I was walking through an old grave yard which sits in the middle of a sprawling subdivision. The head stones are encased by a wrought iron fence, and behind this cemetery from the mid 1800’s sits a modern playground. Its swings, slides and monkey bars full of life from the many children who call this neighborhood home.
As I walk through the rows of broken stones, old trees, and remnants of another time. I can’t help but think how all those that lie beneath the ground are more than likely gone from all memories of those above the ground. The relatives who laid these souls to rest more than a hundred years earlier never imagined the broken disintegrating head stones, or that a playground full of life would be built by a future generation, just five feet away in the shadows of its head stones.
In the end we all are lost memories, some may have stronger head stones, or bronze statues, some may have stories written of their lives, and some may be notorious. One thing is common to all human kind sooner or later we leave the living.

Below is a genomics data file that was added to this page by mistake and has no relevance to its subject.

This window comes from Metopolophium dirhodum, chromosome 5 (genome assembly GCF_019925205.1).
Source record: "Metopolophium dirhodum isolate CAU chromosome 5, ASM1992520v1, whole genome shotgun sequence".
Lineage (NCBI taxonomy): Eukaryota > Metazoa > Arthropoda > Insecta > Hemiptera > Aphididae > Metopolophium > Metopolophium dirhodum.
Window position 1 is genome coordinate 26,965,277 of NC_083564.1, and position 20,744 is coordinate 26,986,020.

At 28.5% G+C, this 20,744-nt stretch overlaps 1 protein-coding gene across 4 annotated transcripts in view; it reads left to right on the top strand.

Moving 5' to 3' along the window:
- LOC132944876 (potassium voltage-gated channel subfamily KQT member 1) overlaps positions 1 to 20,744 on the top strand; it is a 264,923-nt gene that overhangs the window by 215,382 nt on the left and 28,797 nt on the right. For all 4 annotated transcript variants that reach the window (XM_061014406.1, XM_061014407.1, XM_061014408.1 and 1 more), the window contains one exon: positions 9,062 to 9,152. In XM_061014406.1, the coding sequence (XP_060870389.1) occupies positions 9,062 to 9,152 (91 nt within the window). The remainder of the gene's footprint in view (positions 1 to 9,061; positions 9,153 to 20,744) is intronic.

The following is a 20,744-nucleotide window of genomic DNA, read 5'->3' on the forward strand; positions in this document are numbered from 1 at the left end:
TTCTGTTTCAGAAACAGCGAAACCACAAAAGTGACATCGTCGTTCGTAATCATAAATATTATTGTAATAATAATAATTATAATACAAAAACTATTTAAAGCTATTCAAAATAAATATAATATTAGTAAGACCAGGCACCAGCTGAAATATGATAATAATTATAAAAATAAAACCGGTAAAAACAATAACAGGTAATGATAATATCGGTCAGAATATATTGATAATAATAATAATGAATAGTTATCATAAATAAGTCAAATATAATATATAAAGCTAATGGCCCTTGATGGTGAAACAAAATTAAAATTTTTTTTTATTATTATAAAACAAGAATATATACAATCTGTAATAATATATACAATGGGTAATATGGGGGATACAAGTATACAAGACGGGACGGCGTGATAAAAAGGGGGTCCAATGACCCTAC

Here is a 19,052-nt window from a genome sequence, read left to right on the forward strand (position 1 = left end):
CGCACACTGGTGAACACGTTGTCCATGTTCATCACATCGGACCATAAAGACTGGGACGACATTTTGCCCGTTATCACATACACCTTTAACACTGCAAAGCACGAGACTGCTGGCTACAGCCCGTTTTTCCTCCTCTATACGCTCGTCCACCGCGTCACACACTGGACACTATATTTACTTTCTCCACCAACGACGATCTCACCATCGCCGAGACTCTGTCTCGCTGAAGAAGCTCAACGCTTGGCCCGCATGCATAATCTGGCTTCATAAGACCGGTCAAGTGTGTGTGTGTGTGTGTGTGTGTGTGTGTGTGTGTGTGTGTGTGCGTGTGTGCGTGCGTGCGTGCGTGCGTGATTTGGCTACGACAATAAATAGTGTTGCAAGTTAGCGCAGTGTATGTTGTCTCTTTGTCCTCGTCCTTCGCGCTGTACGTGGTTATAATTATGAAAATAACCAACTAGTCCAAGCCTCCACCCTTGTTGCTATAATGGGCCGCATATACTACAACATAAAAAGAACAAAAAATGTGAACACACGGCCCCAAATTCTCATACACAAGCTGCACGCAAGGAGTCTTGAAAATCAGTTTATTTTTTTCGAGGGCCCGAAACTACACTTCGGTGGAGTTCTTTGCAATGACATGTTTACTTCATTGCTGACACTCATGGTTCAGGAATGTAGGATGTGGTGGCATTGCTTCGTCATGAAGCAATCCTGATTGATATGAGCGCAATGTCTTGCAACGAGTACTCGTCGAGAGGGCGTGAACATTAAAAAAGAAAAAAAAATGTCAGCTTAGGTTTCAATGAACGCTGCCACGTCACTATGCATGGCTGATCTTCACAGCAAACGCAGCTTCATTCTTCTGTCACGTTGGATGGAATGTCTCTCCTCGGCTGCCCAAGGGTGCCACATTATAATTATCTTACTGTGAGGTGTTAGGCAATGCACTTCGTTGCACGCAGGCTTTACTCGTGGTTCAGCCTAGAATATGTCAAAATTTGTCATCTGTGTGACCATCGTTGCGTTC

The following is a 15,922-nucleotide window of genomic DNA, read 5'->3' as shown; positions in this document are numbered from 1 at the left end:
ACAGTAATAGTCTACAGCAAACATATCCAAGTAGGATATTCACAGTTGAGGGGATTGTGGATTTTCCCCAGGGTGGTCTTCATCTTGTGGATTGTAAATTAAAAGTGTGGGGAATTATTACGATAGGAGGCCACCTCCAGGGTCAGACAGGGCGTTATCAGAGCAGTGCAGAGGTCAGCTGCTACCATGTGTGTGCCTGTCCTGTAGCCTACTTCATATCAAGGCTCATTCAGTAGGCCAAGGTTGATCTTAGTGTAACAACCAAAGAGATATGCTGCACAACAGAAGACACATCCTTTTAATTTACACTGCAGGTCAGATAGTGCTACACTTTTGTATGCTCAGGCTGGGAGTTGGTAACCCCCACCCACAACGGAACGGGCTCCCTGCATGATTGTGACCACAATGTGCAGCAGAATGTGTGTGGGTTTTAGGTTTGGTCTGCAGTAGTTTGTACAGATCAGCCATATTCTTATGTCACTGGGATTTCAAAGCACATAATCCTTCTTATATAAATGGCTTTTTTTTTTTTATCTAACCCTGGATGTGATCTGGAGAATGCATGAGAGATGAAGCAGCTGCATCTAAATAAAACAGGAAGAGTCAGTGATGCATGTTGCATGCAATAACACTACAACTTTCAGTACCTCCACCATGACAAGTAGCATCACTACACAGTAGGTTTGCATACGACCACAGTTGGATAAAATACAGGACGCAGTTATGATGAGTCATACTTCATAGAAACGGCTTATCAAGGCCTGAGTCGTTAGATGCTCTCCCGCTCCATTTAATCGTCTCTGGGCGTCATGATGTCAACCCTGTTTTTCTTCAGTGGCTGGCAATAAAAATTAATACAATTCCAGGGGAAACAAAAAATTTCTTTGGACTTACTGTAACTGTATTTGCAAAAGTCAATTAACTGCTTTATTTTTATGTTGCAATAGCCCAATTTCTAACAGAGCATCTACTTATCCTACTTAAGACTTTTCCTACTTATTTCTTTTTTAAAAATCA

“One should focus on why they would be missed, rather than what they may be missing.”
As I reflect on a life more than half over, I imagine how long will the memories of me last, who will wonder 100 plus years from now what I did, in a life which in the space of time was a quick as it will take someone to read the dates of my birth and the date I died from my weathered head stone. Reality is: the future is a gathering of all that has been before it. As we humans age we become more aware of the world around us. Those lucky enough to live full lives appreciate each day, and don’t take tomorrow for granted, like so many young people do.
One’s religion may define in one’s mind, and bring comfort in deaths aftermath. As I stood over those broken gravestones with unreadable dates from years of Mother Nature scrubbing them smooth. I thought who in this graveyard was right in their definition of the afterlife. Eventually everyone will find their way to life’s conclusion, and get their answer.
One thing history has told those who listen, in the end we are just memories, and eventually those memories also perish from the living. So what if – we were all decent, respectful, and believed the afterlife is based on how we treat people, instead of how we judge people. Just a few thoughts sparked by a walk through an old cemetery.